We told Taglieri that we knew it was very tough out there, but was he really at such a low spot in his journalism career that he’d take Scientology’s money? How long had he been working for Freedom? For a while, he said. And then we found that his first byline for the magazine coincided with its final issue in September. Ouch.

He didn’t want to tell us at first, but we then got out of him that his editor on this piece was John Sugg, the former Weekly Planet editor who has already let us know that he doesn’t like us very much.

We couldn’t help feeling sorry for Taglieri, who gamely repeated his question about the Chino meeting, and also two other questions he had for us.

He wanted to know how we pay for this blog, and he wanted to know why all of our sources are, he said, anti-Scientologists.

We humored him long enough to explain that we have the luxury to blog because we do have a day job. He asked us what it was, at which point we laughed — it’s listed right there on the blog itself that we’re the executive editor of TheLipTV, an Internet TV startup company in Los Angeles. What kind of a reporter are you, we asked.

We’ve also been very open that we take donations at the Underground Bunker — you can see the donate button there on every page, and those donations have helped us pay for our travel, including for our book tour. And, for this trip to Los Angeles.

Again, Taglieri asked this question like he was digging into some kind of scandal. As for his third question, we told him he was simply mistaken. We talk to Scientologists of all kinds. Some of them are still in the church. Some of them are Scientologists even though they’ve left the organization. Some of them have left and are no longer interested in L. Ron Hubbard’s ideas. And, of course, one of our best sources is the Church of Scientology itself. We’re constantly making use of Scientology’s own documents and pronouncements for our stories. We’d also like to get statements from church management, but spokeswoman Karin Pouw never answers our requests for comment.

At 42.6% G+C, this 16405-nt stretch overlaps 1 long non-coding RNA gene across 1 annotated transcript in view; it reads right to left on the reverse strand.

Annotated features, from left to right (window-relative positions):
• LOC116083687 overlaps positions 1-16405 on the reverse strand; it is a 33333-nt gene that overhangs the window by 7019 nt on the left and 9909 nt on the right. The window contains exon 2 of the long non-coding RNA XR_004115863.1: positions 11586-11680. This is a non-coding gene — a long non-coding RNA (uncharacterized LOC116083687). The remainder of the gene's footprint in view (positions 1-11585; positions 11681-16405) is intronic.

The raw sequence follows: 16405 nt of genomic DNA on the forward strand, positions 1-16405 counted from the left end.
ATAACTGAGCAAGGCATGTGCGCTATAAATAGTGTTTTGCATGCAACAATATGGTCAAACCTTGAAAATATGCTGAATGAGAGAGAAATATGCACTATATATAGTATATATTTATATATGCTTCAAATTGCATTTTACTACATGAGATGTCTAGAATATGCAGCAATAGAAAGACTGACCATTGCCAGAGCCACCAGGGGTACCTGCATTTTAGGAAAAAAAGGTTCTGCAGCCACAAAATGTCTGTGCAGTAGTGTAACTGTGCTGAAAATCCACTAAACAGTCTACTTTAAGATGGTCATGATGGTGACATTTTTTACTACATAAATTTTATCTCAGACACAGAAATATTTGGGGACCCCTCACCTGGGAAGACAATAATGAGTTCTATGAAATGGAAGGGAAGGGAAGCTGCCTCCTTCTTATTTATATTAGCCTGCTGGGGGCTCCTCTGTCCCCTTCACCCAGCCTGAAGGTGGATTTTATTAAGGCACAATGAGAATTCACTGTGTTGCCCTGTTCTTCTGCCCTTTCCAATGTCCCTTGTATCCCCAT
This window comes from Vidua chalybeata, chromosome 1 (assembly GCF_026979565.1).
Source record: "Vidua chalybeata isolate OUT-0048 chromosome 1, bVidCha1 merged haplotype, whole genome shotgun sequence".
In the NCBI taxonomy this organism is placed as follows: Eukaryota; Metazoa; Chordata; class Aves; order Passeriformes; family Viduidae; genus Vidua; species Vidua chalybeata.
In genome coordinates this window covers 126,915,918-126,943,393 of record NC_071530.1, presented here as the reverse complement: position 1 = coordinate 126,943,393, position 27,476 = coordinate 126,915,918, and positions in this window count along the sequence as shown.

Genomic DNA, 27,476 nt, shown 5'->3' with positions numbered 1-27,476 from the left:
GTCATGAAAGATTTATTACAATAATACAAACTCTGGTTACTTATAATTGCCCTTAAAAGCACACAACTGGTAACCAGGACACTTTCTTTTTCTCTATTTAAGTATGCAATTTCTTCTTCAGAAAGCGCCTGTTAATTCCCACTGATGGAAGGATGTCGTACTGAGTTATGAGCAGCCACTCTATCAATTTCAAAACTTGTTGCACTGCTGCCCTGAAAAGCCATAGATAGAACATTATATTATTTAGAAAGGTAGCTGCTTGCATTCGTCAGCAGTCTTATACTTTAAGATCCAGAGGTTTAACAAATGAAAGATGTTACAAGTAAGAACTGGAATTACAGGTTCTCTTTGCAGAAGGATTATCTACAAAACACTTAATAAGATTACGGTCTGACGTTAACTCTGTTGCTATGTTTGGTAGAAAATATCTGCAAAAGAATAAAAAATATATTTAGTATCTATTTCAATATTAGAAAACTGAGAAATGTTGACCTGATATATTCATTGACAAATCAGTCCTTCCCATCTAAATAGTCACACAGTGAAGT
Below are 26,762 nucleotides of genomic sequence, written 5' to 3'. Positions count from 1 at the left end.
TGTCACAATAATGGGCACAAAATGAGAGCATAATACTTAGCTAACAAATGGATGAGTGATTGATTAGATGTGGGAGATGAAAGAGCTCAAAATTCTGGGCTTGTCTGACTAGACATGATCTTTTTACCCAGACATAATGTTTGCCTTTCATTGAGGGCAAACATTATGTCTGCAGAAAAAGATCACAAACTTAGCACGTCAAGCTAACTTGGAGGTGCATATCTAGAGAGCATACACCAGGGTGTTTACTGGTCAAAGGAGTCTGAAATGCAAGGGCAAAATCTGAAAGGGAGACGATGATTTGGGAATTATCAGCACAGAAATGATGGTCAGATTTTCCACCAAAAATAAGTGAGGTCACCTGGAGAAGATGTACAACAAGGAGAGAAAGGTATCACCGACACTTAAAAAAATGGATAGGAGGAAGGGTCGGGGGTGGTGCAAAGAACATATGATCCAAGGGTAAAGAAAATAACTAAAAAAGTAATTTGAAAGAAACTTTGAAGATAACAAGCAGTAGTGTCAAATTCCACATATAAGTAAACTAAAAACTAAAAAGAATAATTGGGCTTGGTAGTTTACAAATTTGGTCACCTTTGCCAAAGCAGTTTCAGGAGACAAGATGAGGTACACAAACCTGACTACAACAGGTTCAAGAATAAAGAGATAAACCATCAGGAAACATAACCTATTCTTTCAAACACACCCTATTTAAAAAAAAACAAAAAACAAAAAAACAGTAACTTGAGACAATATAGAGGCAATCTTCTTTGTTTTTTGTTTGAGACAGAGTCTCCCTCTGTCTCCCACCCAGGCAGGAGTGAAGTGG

We doubt that Taglieri was really very interested in our answers. He’d already delivered his message — that private investigators had been watching our mother’s house and had followed us on Monday to the Chino school meeting, and that they had also figured out which room we were staying in at our West Hollywood hotel. (We figured a hotel room was a good idea for our last night in town, during which we had a lovely dinner with our LipTV colleagues that featured several bottles of really good wine. We didn’t want to be driving anywhere.)

Well, Taglieri, message delivered: You work for creeps. Good luck with that.


Chris Shelton on thought-stopping in Scientology



Phil Jones and his billboard get the Page Six treatment


Ouch. That’s going to leave a mark.


Bonus items from our tipsters

Today’s XENU TV lost gem from Mark Bunker: “Way back in 2000, I shot a little video in Clearwater as Scientology prepared to open the Osceola Inn next to the Sandcastle. This is just a tiny example of how Scientology tries to shut down critics.”



3D-UnbreakablePosted by Tony Ortega on March 10, 2016 at 07:00

E-mail tips and story ideas to tonyo94 AT gmail DOT com or follow us on Twitter. We post behind-the-scenes updates at our Facebook author page. After every new story we send out an alert to our e-mail list and our FB page.

Our book, The Unbreakable Miss Lovely: How the Church of Scientology tried to destroy Paulette Cooper, is on sale at Amazon in paperback and Kindle editions. We’ve posted photographs of Paulette and scenes from her life at a separate location. Reader Sookie put together a complete index. More information about the book, and our 2015 book tour, can also be found at the book’s dedicated page.

Learn about Scientology with our numerous series with experts…

BLOGGING DIANETICS: We read Scientology’s founding text cover to cover with the help of L.A. attorney and former church member Vance Woodward
UP THE BRIDGE: Claire Headley and Bruce Hines train us as Scientologists
GETTING OUR ETHICS IN: Jefferson Hawkins explains Scientology’s system of justice
SCIENTOLOGY MYTHBUSTING: Historian Jon Atack discusses key Scientology concepts

Other links: Shelly Miscavige, ten years gone | The Lisa McPherson story told in real time | The Cathriona White stories | The Leah Remini ‘Knowledge Reports’ | Hear audio of a Scientology excommunication | Scientology’s little day care of horrors | Whatever happened to Steve Fishman? | Felony charges for Scientology’s drug rehab scam | Why Scientology digs bomb-proof vaults in the desert | PZ Myers reads L. Ron Hubbard’s “A History of Man” | Scientology’s Master Spies | Scientology’s Private Dancer | The mystery of the richest Scientologist and his wayward sons | Scientology’s shocking mistreatment of the mentally ill | Scientology boasts about assistance from Google | The Underground Bunker’s Official Theme Song | The Underground Bunker FAQ

Our Guide to Alex Gibney’s film ‘Going Clear,’ and our pages about its principal figures…
Jason Beghe | Tom DeVocht | Sara Goldberg | Paul Haggis | Mark “Marty” Rathbun | Mike Rinder | Spanky Taylor | Hana Whitfield